While network administration and user support are my primary roles at work, I also have the fun perk of being able to test new products that may or may not be introduced to our corporate environment..
The latest product is the HTC Radar with Windows Phone 7 Mango. As a long time iPhone user, it’s hard not to compare but I’m trying to be open minded.
The phone itself is manufactured using a unibody design, which I like. The phone feels solid and sturdy, albeit slightly heavy compared to the plastic Android phones I’m used to evaluating.
The battery is not user-serviceable which is slightly surprising to me, but makes sense considering the unibody design.. There’s a plastic cover at the bottom that hides the SIM card slot. There’s not much else. The 8GB storage (6,5 available) can’t be upgraded as there’s no slot for memory card expansions. I don’t really mind, but 16GB should be a minimum in a smartphone today. I synced parts of my iTunes library to the phone, and ate up about 5GB in no time at all.
Oh.. kudos for making the Windows Phone connector app able to read the iTunes library. Saves me from reorganizing.
There’s not much else to say about the phone. The 1GHz single core CPU makes it feel snappy enough for day to day use. I haven’t evaluated gaming performance since that’s not what it’s supposed to be used for in our environment anyway.
The screen is nice.. a 3,8 “, S-LCD which really pops. The resolution is a comfortable 480 pixel x 800 pixel.
The rest of the phone hardware is entirely up to Microsoft’s hardware requirements and wont leave you disappointed.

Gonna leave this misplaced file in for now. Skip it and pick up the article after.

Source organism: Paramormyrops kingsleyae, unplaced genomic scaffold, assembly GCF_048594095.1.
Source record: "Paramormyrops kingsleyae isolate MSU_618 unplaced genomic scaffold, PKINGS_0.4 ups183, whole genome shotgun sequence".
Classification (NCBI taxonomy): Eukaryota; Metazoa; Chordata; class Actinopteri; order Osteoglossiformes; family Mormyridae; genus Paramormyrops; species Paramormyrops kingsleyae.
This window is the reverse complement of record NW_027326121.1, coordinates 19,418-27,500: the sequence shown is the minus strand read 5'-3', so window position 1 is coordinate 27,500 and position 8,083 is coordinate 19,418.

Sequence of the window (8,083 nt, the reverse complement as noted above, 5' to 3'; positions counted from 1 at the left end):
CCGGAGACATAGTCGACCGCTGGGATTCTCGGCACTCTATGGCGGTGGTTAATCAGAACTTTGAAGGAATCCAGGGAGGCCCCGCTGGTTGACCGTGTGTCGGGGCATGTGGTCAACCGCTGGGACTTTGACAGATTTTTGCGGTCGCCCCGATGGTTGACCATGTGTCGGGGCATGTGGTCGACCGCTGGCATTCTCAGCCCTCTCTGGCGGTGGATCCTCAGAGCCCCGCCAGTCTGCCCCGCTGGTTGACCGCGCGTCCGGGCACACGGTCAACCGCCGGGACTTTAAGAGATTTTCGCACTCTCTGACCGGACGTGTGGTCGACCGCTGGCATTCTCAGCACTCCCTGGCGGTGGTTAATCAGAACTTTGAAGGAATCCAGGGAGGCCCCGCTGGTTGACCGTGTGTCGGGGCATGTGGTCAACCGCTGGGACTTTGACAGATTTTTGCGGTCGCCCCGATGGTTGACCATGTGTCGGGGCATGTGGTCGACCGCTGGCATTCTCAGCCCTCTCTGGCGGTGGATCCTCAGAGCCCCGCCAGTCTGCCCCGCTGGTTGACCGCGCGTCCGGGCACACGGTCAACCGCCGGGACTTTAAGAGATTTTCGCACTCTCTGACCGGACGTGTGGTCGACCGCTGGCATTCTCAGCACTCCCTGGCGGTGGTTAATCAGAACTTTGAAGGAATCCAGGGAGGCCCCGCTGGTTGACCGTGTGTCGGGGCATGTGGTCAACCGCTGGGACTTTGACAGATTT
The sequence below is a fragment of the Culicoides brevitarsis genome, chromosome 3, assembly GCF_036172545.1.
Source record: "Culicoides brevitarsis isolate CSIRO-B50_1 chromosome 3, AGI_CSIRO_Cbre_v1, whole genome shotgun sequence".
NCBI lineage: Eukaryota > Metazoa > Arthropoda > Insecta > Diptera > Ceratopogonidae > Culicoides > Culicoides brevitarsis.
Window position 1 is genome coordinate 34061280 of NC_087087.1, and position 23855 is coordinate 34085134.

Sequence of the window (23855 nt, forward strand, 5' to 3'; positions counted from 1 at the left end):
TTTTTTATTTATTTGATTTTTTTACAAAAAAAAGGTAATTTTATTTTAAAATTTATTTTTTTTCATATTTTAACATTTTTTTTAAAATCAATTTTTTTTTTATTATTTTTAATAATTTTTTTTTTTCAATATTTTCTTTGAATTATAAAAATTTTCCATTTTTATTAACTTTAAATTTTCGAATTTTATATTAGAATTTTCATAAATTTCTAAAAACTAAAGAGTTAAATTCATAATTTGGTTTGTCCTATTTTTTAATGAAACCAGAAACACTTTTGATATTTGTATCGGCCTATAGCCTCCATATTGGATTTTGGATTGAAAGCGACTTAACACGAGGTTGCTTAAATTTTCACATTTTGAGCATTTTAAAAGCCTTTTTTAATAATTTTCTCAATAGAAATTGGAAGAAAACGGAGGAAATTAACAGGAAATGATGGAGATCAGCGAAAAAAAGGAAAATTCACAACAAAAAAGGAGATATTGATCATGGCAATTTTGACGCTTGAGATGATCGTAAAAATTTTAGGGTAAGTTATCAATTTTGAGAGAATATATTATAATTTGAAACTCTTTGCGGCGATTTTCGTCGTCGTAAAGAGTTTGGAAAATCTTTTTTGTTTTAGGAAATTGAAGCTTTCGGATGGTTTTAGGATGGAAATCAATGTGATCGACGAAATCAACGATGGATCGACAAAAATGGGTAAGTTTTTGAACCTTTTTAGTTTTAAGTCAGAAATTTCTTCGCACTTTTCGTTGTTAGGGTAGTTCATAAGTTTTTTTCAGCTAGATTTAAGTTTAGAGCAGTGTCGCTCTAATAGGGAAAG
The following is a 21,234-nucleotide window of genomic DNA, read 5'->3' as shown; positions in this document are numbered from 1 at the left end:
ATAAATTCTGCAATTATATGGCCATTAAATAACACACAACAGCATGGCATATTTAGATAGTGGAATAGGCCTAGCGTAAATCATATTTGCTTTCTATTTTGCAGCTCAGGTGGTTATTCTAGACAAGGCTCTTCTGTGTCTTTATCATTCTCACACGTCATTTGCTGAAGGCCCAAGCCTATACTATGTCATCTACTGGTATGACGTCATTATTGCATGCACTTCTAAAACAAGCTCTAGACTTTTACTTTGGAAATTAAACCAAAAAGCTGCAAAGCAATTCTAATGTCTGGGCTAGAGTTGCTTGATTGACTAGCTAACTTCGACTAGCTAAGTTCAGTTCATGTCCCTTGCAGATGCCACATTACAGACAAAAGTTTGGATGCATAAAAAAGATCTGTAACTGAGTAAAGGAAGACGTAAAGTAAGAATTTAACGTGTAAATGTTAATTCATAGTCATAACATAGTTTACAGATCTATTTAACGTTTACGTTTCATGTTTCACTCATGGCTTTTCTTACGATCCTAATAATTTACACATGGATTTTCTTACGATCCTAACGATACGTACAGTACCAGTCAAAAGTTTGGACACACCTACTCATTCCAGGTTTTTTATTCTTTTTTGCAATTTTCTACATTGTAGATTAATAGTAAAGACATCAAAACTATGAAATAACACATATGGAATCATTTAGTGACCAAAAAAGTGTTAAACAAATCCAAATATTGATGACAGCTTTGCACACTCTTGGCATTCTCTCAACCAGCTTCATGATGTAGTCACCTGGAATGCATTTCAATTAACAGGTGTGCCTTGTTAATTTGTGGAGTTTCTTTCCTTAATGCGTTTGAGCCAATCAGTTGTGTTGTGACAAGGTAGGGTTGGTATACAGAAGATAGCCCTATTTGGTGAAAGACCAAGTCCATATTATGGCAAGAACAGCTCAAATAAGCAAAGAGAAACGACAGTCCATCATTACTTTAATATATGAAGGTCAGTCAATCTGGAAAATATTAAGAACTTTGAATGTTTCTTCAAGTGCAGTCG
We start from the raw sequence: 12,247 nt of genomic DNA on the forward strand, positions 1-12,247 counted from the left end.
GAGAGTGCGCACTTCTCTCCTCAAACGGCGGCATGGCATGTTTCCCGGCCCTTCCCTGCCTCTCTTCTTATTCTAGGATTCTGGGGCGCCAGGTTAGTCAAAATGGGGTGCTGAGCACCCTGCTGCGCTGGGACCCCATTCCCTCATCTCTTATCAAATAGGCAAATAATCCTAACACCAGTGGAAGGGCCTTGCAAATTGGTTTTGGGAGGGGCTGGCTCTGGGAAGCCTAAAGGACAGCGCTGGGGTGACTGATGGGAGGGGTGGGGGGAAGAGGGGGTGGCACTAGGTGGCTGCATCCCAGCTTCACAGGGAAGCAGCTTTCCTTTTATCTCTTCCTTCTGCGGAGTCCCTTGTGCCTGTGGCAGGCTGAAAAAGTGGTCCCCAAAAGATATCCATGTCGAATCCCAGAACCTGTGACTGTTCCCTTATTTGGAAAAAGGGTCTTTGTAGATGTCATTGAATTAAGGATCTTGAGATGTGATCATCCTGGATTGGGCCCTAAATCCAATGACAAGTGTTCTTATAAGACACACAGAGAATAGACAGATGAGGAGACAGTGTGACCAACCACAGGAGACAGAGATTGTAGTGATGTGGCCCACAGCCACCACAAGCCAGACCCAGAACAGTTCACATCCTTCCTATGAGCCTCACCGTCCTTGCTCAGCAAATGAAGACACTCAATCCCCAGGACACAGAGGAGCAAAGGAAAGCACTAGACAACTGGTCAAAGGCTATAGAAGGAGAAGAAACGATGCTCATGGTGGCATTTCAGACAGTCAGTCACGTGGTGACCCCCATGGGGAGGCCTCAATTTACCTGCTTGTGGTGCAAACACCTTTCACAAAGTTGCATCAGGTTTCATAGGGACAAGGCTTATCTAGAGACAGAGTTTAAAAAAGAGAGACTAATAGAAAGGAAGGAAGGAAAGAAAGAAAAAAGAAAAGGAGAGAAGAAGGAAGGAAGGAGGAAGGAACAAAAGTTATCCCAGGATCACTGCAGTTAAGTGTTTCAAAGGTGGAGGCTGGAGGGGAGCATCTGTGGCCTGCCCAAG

What about the OS? I must say, I quite like it. It’s not the same as the iPhone or the Android. Some parts feel less thought through but on the other hand, it’s probably just due to me being used to things being “just so”.
The OS is snappy, with smooth animations and a (for the most part) intuitive menu system.
Exchange integration couldn’t possibly be better (It’s Outlook in your phone after all), and the Office suite is there as well. Documents open and save as .docx and any formatting done on a PC will be left untouched even after edits being made on the phone.
The only gripe is the relatively small assortment of apps available in the Marketplace. Again, this isn’t a dealbreaker considering what the phones will be used for.
Aside from that, it’s a nice phone.. there are things that annoy me, but for the most part it’s a pretty slick experience.
Annoyances (discovered so far):
- No quick way to change screen brightness
- No way to prevent screen rotation
- No VPN support
- Can’t select which contacts to exclude from your phone book without actually deleting them from Windows Live Messenger as well.
- The “home” screen can get really cluttered if you add lots of tiles.. give me a few more please?
- No section for audio books in the Zune player. It won’t remember what I played or where I was in it, and they are automatically included in “shuffle all”.